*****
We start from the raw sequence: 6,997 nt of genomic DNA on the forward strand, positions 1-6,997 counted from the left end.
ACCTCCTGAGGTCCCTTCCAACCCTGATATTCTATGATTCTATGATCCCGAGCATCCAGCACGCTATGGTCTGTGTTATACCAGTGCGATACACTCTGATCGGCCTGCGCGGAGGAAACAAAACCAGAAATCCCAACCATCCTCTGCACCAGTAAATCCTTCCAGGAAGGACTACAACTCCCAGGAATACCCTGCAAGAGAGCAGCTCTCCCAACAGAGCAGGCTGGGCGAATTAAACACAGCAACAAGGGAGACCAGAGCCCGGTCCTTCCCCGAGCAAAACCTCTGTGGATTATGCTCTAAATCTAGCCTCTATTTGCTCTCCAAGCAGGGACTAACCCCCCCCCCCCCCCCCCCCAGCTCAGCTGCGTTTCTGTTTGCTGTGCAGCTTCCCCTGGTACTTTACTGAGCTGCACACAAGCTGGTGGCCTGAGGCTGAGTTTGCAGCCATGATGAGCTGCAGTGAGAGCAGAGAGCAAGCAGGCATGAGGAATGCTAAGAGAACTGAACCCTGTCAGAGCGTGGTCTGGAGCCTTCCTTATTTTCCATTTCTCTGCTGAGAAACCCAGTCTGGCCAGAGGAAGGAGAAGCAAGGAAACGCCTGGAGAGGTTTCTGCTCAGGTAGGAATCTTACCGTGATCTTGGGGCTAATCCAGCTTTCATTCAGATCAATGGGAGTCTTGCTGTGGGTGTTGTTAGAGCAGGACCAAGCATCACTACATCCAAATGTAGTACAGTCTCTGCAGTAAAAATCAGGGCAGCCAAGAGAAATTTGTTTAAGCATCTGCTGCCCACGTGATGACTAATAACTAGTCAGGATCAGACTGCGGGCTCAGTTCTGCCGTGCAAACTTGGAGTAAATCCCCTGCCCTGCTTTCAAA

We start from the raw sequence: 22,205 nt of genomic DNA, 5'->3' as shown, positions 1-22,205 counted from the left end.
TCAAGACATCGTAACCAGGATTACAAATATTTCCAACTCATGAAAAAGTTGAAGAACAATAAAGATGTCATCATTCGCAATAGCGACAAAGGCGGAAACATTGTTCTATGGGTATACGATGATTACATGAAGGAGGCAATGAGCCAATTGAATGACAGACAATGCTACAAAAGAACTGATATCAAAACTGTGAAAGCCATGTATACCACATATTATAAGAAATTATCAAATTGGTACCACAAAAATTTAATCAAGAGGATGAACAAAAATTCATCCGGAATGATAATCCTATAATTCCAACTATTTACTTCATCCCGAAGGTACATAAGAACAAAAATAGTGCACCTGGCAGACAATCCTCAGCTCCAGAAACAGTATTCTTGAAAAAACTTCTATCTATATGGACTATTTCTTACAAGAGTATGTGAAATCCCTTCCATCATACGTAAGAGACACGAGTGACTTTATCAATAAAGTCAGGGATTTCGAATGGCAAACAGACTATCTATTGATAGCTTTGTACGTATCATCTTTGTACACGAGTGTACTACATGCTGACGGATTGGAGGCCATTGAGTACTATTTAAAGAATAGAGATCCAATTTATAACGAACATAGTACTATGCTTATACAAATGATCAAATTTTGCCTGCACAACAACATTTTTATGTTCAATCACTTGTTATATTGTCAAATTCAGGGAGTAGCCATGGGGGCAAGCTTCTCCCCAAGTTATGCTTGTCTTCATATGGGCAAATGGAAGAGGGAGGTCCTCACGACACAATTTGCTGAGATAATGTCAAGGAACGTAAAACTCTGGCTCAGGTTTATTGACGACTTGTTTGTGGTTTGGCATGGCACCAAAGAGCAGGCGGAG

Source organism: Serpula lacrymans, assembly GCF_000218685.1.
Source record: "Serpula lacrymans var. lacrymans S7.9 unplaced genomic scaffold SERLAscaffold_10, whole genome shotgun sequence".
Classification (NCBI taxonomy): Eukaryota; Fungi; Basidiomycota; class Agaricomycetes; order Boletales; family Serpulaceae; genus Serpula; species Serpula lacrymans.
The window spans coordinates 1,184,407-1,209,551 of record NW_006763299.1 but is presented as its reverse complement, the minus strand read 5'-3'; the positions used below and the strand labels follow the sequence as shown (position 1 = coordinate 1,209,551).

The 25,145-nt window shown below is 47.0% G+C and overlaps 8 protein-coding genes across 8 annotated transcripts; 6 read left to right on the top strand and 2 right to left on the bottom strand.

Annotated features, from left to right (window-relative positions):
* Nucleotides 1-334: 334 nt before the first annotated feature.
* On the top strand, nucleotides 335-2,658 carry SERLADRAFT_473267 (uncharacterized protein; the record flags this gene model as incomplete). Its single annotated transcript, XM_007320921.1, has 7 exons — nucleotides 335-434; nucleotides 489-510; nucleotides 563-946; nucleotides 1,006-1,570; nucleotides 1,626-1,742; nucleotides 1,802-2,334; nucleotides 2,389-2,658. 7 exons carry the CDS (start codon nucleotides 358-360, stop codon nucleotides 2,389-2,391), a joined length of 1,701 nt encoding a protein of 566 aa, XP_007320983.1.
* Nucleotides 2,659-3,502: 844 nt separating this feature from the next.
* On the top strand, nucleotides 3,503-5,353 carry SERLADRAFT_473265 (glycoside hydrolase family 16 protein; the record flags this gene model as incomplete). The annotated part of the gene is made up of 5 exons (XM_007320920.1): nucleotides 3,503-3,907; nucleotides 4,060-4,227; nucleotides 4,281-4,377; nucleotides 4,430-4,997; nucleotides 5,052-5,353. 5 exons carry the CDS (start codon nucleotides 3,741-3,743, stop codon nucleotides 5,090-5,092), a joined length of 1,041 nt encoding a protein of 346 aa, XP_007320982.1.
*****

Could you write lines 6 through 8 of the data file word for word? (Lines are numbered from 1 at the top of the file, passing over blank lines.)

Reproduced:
Source record: "Serpula lacrymans var. lacrymans S7.9 unplaced genomic scaffold SERLAscaffold_10, whole genome shotgun sequence".
Classification (NCBI taxonomy): Eukaryota; Fungi; Basidiomycota; class Agaricomycetes; order Boletales; family Serpulaceae; genus Serpula; species Serpula lacrymans.
The window spans coordinates 1,184,407-1,209,551 of record NW_006763299.1 but is presented as its reverse complement, the minus strand read 5'-3'; the positions used below and the strand labels follow the sequence as shown (position 1 = coordinate 1,209,551).